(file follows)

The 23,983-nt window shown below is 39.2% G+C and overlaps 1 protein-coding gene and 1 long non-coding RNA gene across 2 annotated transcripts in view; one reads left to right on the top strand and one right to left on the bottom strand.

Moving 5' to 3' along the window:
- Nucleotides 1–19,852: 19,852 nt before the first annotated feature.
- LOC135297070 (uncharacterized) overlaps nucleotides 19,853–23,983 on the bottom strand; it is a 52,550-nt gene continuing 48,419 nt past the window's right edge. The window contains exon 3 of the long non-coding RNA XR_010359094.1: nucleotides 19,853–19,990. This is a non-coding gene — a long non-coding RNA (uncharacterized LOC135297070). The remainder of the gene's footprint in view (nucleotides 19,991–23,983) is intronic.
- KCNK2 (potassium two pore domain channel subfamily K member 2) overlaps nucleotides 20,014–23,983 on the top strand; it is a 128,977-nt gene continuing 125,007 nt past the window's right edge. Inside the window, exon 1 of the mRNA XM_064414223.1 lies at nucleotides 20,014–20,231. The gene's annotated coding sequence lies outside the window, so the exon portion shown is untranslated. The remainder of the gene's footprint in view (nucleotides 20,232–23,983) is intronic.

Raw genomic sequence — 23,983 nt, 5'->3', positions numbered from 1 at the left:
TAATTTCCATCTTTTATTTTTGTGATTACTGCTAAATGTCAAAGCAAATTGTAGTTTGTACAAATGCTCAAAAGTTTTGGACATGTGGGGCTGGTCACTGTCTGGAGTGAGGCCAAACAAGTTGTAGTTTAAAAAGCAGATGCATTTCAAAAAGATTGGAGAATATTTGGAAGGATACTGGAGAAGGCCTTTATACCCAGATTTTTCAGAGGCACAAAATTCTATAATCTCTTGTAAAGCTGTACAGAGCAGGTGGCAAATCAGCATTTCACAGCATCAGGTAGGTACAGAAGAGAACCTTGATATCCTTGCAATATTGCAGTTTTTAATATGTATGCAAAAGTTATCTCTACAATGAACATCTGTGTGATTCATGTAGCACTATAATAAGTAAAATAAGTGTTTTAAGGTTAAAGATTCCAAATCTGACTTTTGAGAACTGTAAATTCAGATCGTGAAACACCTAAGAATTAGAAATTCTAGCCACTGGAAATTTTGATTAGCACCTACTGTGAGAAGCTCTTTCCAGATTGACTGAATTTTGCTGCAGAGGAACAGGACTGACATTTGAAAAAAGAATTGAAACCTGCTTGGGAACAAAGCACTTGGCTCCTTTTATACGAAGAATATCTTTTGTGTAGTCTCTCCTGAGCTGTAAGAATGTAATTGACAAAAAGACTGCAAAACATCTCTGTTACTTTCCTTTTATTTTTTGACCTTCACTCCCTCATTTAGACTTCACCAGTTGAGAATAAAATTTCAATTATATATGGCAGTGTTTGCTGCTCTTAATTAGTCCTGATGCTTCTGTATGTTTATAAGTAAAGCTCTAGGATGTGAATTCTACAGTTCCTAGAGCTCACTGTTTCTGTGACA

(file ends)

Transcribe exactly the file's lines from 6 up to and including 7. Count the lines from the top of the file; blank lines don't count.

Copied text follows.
Raw genomic sequence — 23,983 nt, 5'->3', positions numbered from 1 at the left:
TAATTTCCATCTTTTATTTTTGTGATTACTGCTAAATGTCAAAGCAAATTGTAGTTTGTACAAATGCTCAAAAGTTTTGGACATGTGGGGCTGGTCACTGTCTGGAGTGAGGCCAAACAAGTTGTAGTTTAAAAAGCAGATGCATTTCAAAAAGATTGGAGAATATTTGGAAGGATACTGGAGAAGGCCTTTATACCCAGATTTTTCAGAGGCACAAAATTCTATAATCTCTTGTAAAGCTGTACAGAGCAGGTGGCAAATCAGCATTTCACAGCATCAGGTAGGTACAGAAGAGAACCTTGATATCCTTGCAATATTGCAGTTTTTAATATGTATGCAAAAGTTATCTCTACAATGAACATCTGTGTGATTCATGTAGCACTATAATAAGTAAAATAAGTGTTTTAAGGTTAAAGATTCCAAATCTGACTTTTGAGAACTGTAAATTCAGATCGTGAAACACCTAAGAATTAGAAATTCTAGCCACTGGAAATTTTGATTAGCACCTACTGTGAGAAGCTCTTTCCAGATTGACTGAATTTTGCTGCAGAGGAACAGGACTGACATTTGAAAAAAGAATTGAAACCTGCTTGGGAACAAAGCACTTGGCTCCTTTTATACGAAGAATATCTTTTGTGTAGTCTCTCCTGAGCTGTAAGAATGTAATTGACAAAAAGACTGCAAAACATCTCTGTTACTTTCCTTTTATTTTTTGACCTTCACTCCCTCATTTAGACTTCACCAGTTGAGAATAAAATTTCAATTATATATGGCAGTGTTTGCTGCTCTTAATTAGTCCTGATGCTTCTGTATGTTTATAAGTAAAGCTCTAGGATGTGAATTCTACAGTTCCTAGAGCTCACTGTTTCTGTGACA